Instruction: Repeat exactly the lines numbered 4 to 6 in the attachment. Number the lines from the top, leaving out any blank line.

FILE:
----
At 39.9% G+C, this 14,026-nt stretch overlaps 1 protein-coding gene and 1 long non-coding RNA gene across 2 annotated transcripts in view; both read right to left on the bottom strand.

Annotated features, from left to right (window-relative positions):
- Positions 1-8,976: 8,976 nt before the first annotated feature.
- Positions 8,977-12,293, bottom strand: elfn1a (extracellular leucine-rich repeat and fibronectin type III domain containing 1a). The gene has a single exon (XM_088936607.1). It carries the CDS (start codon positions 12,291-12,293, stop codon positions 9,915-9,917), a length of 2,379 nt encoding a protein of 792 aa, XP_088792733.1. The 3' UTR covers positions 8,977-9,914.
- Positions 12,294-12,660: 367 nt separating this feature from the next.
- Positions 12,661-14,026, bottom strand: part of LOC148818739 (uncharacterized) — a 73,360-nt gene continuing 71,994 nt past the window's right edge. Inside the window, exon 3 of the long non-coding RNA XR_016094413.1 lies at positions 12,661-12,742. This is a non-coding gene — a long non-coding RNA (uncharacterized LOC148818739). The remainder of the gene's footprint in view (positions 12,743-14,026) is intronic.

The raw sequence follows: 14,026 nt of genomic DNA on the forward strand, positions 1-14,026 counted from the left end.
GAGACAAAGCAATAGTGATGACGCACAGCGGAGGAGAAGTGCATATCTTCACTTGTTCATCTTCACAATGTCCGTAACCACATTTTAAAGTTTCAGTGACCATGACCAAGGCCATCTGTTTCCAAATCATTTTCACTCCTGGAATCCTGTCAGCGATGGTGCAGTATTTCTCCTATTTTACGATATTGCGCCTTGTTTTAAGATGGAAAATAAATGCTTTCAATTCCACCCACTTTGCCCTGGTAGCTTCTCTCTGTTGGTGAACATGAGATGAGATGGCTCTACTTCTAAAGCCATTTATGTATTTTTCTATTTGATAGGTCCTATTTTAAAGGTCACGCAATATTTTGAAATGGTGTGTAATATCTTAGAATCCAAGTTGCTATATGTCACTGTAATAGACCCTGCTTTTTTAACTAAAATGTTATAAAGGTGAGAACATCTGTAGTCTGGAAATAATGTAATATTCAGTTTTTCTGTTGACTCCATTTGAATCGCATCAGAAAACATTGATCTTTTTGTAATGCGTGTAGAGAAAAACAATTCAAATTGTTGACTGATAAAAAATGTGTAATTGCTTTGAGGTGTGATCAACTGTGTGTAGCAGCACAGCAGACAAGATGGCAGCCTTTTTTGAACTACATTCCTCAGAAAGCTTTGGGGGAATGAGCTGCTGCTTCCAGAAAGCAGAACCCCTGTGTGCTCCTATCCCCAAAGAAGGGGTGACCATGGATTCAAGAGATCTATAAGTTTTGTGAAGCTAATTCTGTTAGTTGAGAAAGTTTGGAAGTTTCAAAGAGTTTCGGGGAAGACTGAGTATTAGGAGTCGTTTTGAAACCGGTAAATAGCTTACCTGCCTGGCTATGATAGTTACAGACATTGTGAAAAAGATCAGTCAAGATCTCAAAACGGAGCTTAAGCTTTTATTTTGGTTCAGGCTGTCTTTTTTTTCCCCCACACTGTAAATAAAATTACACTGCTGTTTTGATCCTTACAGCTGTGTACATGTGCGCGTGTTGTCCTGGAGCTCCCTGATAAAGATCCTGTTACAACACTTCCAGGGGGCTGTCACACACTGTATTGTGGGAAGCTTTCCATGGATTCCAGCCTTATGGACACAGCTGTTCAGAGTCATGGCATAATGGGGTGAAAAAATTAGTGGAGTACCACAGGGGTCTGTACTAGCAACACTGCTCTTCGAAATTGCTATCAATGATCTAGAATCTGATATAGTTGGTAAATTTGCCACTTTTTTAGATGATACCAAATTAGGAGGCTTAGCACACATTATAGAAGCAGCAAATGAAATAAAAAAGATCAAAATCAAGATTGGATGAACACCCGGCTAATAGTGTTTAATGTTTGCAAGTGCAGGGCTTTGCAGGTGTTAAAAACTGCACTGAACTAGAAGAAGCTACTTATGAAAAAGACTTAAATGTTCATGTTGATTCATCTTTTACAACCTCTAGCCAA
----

- Positions 8,977-12,293, bottom strand: elfn1a (extracellular leucine-rich repeat and fibronectin type III domain containing 1a). The gene has a single exon (XM_088936607.1). It carries the CDS (start codon positions 12,291-12,293, stop codon positions 9,915-9,917), a length of 2,379 nt encoding a protein of 792 aa, XP_088792733.1. The 3' UTR covers positions 8,977-9,914.
- Positions 12,294-12,660: 367 nt separating this feature from the next.
- Positions 12,661-14,026, bottom strand: part of LOC148818739 (uncharacterized) — a 73,360-nt gene continuing 71,994 nt past the window's right edge. Inside the window, exon 3 of the long non-coding RNA XR_016094413.1 lies at positions 12,661-12,742. This is a non-coding gene — a long non-coding RNA (uncharacterized LOC148818739). The remainder of the gene's footprint in view (positions 12,743-14,026) is intronic.